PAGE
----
Energy projects are allowing First Nation and Metis communities to move beyond being consulted parties towards becoming full-fledged decision makers.
More evidence for this comes in the form of a new Indigenous-led bid for ownership of the Trans Mountain pipeline project. Nesika Services went public not long ago as a non-profit organization that is “acting on behalf of any unrepresented impacted Indigenous groups.”
The entity will be owned by participating Indigenous communities, thus these communities will be calling the shots on how they can benefit from the pipeline’s wealth.
Nesika is the latest in a long line of proposals for Indigenous participation in Trans Mountain, which became a Crown corporation when the federal government purchased the project back in 2018.
Project Reconciliation has been the most prominent Indigenous-led proposal seeking a 100 per cent ownership stake. Chinook Pathways is also a notable Indigenous-led proposal, working in partnership with Pembina Pipeline Corp.
All of this is good news as it demonstrates the maturing of Indigenous capital and the desire of Indigenous communities to exercise economic self-determination.
However, this increased activity comes amidst the federal government informing everyone that we need to scale down our energy ambitions considering its professed net-zero goals.
But governments cannot have it both ways – promote Indigenous involvement in energy projects and call for limited expansion in that very same sector. Governments must realize anti-energy policies and Indigenous involvement in the modern economy will eventually collide.
These are serious opportunities for Indigenous communities. According to the Indigenous Resource Network, the extractive sector hires twice as many Indigenous employees and pays on average two times as much in wages as other sectors in Canada.
Canada’s energy sector has been reducing its carbon emissions intensity for decades, and more Indigenous participation can help achieve an overall emissions reduction.
Indigenous proposals are going to become more numerous, and Indigenous partners are going to become more assertive about their rights to become direct beneficiaries of the wealth that crosses or takes place in their territories.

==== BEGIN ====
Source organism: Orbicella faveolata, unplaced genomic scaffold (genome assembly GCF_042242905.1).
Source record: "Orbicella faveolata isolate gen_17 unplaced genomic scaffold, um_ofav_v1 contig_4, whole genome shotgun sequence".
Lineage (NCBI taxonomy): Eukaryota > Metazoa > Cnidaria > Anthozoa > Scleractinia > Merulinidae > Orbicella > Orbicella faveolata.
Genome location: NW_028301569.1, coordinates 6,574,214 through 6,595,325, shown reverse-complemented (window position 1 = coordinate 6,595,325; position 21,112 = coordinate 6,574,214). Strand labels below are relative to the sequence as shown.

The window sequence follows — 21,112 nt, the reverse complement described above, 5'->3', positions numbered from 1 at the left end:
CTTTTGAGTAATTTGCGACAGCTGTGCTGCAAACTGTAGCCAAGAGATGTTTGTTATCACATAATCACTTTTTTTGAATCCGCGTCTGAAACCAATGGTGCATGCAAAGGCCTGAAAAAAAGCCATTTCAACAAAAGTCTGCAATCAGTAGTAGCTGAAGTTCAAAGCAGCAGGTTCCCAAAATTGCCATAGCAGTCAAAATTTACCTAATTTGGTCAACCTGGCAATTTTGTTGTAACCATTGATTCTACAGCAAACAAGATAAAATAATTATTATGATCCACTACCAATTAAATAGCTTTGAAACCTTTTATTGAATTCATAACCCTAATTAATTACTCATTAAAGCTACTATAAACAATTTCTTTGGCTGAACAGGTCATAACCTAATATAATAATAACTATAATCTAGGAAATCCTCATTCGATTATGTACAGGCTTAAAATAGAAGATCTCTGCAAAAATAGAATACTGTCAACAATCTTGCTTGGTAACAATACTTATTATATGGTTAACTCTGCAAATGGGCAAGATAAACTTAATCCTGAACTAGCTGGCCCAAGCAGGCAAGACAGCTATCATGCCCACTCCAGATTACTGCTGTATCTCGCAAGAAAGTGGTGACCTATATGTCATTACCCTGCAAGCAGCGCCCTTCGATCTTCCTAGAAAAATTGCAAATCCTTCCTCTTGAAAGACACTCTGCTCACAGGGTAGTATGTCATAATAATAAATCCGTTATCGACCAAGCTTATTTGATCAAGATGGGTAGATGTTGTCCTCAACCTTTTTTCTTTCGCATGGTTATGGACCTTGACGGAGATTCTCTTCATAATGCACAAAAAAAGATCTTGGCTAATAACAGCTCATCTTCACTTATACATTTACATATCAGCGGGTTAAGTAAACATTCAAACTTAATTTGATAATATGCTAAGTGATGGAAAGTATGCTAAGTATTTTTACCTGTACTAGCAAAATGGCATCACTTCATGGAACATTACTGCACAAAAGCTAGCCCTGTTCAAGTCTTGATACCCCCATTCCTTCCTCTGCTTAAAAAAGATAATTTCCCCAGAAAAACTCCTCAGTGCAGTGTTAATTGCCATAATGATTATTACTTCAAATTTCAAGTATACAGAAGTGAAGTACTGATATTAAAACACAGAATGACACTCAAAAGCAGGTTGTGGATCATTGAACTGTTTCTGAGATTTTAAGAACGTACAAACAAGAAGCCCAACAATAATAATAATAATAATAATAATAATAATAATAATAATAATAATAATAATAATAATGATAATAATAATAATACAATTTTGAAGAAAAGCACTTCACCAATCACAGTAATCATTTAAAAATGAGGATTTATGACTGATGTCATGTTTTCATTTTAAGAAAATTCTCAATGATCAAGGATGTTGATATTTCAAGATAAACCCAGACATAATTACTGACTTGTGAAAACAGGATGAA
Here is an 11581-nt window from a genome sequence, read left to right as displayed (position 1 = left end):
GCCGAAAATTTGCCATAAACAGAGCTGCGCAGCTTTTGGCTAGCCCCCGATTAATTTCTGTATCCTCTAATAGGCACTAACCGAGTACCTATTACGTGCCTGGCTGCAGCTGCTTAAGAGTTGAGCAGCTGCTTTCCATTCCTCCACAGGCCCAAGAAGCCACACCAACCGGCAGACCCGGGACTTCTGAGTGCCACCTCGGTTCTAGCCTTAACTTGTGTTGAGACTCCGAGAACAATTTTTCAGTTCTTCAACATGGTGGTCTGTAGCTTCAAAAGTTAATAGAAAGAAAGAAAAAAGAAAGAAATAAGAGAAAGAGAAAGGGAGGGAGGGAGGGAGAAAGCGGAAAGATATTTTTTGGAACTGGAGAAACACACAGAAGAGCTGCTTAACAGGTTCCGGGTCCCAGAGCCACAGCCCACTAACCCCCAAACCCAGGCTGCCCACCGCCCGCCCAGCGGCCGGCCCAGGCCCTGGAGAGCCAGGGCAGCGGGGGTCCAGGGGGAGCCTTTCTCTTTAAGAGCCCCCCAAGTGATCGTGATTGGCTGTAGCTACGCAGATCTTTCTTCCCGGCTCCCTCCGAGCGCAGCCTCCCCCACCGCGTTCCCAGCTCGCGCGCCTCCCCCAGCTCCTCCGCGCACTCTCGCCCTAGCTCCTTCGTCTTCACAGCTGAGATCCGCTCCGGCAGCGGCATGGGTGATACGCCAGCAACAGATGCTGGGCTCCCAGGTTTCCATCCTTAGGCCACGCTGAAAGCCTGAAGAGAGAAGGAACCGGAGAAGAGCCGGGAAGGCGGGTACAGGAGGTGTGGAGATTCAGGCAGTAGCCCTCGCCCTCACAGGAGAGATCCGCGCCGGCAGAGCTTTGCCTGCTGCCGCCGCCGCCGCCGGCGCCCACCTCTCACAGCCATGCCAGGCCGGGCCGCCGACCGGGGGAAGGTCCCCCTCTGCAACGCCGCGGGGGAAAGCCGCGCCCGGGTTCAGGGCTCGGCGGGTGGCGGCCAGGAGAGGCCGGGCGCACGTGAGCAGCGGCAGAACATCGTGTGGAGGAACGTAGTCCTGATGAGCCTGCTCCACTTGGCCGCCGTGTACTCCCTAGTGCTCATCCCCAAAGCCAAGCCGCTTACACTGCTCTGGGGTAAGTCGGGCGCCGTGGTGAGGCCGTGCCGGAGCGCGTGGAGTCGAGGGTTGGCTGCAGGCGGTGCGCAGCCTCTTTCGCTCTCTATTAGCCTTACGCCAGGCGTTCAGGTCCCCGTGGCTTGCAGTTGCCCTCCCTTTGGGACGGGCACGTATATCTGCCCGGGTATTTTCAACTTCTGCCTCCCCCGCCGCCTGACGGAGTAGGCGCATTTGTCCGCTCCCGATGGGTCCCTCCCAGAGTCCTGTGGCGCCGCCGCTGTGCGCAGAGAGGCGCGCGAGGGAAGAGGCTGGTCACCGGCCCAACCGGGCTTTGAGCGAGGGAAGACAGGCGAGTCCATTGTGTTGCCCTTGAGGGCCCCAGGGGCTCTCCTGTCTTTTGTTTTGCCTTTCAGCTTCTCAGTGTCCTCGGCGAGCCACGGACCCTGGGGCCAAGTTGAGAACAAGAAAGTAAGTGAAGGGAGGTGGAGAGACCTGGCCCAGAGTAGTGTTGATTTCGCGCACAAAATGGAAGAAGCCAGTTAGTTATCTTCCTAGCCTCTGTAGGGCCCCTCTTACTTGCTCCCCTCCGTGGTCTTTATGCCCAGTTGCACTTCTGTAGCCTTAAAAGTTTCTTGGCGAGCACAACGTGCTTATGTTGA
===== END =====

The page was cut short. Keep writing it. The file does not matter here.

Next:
Indigenous capital has changed. Indigenous partners are involved in so many economic ventures now.
According to a 2019 study by the Macdonald-Laurier Institute, for the first time, conventional market sources of capital overtook government transfers as the main source of Indigenous economic development capital.
The study found that market capital mobilized to support business and economic development in Indigenous communities grew to $5.9 billion in 2013 from $2.8 billion in 2003, or 2.5 times the rate of the overall increase in capital in Canada during the same period.
Indigenous communities and groups have become part of projects that were not conceivable decades ago
For many Indigenous communities – especially in Western Canada – large energy projects are the main source of employment and community improvement. Any measure of help for these communities to better access these opportunities is a concrete way to show commitment to principles of Indigenous reconciliation and self-determination, two important ideas that pundits and politicians pay plenty of lip service to.
Canada will be better off when we see increased Indigenous involvement in our energy economy.
Joseph Quesnel is a Nova Scotia-based consultant with the Canadian Energy Centre who is Quebec Metis by heritage.
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